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IMHO - Distance Learning

by Kelly Medina about a year ago in teacher
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The frustrating misconceptions of distance learning for educators

**DISCLAIMERS** Some of my content is based on facts and supported by evidence. IMHO posts are posts that are written In My Humble Opinion. These are posts that are based on my opinions, personal experience and feelings.

In this era of the COVID Pandemic, we see a change in all aspects of life. The usual three-step pat-down: keys, wallet, phone, is no more. It is now keys, wallet, phone and dang it… I forgot that damn mask. We have felt the social, economic, and emotional impact this pandemic has had on not only our country but the world. There have been many misconceptions about this pandemic, but one has bothered me the most. It bothers me because it applies to my field and myself.

See, I work in the education field. I do not want to go into more detail because I want to protect my students, the school I work at, and myself. One thing I have heard is… how hard can distance teaching be? You get to work from home. You've all seen the memes of students crying, Zoom cashing in their checks, and teachers… chilling with their feet up. That's funny for the meme, but is it accurate? No. Now, I want to make it clear. I can only speak for myself, my colleagues, and my educator friends. For the other schools across the country, the meme of the teacher chillin with his feet up may be accurate, but I can assure you that this is not the case for everyone. I'm okay with a good joke, but my problem is that society has generalized this understanding. This idea that just because this may be true for some schools means that this must be true for all the others. We've seen the tik tok videos of the kindergarten and 1st-grade teachers PUTTING ON SHOW for their kiddos.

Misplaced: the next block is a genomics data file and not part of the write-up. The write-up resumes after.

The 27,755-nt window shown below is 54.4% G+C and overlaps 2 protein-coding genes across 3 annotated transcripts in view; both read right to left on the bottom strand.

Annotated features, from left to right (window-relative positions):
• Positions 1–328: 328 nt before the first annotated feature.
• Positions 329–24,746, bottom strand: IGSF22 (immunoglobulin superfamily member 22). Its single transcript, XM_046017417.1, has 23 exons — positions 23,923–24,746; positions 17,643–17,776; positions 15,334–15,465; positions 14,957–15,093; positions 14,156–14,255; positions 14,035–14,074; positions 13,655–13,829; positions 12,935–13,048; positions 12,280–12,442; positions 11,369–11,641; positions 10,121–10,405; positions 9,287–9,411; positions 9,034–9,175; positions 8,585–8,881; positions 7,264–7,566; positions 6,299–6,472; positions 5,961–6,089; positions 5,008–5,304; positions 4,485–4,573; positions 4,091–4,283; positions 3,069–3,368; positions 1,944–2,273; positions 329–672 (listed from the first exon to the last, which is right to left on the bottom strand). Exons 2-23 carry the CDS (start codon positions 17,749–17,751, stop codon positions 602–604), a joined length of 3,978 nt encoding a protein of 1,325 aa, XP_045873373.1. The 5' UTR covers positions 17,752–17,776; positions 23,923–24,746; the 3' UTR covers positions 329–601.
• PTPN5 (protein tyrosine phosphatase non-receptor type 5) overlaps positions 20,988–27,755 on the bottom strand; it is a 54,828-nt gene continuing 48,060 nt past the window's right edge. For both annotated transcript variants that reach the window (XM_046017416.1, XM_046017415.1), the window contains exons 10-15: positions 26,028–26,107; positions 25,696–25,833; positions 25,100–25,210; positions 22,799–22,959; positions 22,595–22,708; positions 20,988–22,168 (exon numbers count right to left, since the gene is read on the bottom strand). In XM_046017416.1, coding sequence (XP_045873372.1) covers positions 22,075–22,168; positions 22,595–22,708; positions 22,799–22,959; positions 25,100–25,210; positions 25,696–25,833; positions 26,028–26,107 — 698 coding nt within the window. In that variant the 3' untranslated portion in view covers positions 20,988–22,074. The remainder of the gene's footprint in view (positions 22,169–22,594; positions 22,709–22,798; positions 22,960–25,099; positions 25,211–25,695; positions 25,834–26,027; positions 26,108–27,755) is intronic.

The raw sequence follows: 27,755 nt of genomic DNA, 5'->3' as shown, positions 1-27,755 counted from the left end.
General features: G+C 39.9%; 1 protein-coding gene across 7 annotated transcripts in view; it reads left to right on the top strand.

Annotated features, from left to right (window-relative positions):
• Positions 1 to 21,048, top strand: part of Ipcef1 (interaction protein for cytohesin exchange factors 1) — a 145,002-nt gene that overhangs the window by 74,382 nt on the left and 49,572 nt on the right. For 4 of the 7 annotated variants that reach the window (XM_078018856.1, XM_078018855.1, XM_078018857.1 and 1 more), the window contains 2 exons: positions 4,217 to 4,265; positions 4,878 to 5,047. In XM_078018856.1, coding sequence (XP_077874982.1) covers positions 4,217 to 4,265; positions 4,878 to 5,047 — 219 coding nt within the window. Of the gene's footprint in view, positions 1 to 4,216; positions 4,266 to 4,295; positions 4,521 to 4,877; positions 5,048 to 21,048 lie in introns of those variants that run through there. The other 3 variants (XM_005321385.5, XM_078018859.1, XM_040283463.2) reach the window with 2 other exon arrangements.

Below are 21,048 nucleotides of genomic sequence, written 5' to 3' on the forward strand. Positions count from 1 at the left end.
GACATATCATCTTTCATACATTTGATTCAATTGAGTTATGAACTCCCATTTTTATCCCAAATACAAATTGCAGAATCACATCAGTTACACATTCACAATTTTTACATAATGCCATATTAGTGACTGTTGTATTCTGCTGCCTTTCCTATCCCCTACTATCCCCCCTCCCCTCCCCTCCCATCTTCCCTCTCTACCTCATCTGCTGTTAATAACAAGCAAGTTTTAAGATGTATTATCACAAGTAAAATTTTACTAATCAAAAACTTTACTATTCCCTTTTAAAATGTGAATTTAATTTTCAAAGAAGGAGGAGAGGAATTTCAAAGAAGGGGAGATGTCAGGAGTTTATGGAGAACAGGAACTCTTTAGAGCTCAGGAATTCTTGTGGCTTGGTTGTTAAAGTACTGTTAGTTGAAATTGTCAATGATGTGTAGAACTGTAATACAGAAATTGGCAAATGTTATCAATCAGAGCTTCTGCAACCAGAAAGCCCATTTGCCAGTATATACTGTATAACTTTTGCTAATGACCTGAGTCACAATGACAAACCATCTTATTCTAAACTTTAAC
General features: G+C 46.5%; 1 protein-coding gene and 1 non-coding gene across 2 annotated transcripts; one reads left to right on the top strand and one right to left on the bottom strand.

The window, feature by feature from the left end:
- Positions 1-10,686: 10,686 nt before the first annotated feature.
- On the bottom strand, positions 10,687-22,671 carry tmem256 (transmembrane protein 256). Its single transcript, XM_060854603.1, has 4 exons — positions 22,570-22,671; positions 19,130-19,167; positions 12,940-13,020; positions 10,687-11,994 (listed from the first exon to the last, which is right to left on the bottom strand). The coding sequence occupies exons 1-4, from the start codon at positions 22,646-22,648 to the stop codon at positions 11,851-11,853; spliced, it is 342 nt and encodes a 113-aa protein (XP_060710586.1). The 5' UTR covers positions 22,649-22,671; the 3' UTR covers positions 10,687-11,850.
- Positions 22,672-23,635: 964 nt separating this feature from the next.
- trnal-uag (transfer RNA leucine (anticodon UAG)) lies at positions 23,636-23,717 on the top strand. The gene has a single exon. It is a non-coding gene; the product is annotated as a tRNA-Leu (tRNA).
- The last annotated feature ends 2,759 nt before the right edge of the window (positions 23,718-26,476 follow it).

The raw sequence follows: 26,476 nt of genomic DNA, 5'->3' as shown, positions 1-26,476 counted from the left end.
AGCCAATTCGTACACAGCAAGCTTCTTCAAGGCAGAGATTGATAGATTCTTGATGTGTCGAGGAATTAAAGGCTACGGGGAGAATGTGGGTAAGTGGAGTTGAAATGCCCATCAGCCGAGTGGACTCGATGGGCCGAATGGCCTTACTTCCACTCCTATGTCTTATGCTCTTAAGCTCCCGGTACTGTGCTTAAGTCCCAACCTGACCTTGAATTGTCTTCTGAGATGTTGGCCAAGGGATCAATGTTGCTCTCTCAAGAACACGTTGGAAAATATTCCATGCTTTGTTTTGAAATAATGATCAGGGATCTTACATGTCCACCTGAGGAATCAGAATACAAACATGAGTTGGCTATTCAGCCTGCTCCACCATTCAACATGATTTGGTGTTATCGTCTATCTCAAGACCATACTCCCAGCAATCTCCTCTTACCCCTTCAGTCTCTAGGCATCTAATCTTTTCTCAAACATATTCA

Now again, I cannot speak for everyone, but I can speak for myself. Here are the challenges I have faced with Distance Learning:

1.) A struggle to connect - Like many great comedians, I feed off the audience's energy (a.k.a. My students). I read my kiddo's body language and facial expressions to see if the lesson is "hitting." Are my jokes hitting? Are they laughing? It's hard to do this when they're just tiny little boxes on my screen, even harder when they don't have their cameras on because of "technical issues" (DISCLAIMER: I am fully aware that this may indeed be the case for some students.) I worked around this by having one-on-one meetings with each of my kiddos once a month. Now, this has significantly helped in creating some teacher-student relationships, but it's very draining. There were days where I started work at 9 am and didn't log off till at least 8 pm, with nonstop back to back meetings. It's a struggle, and to be honest; it's a bit lonely…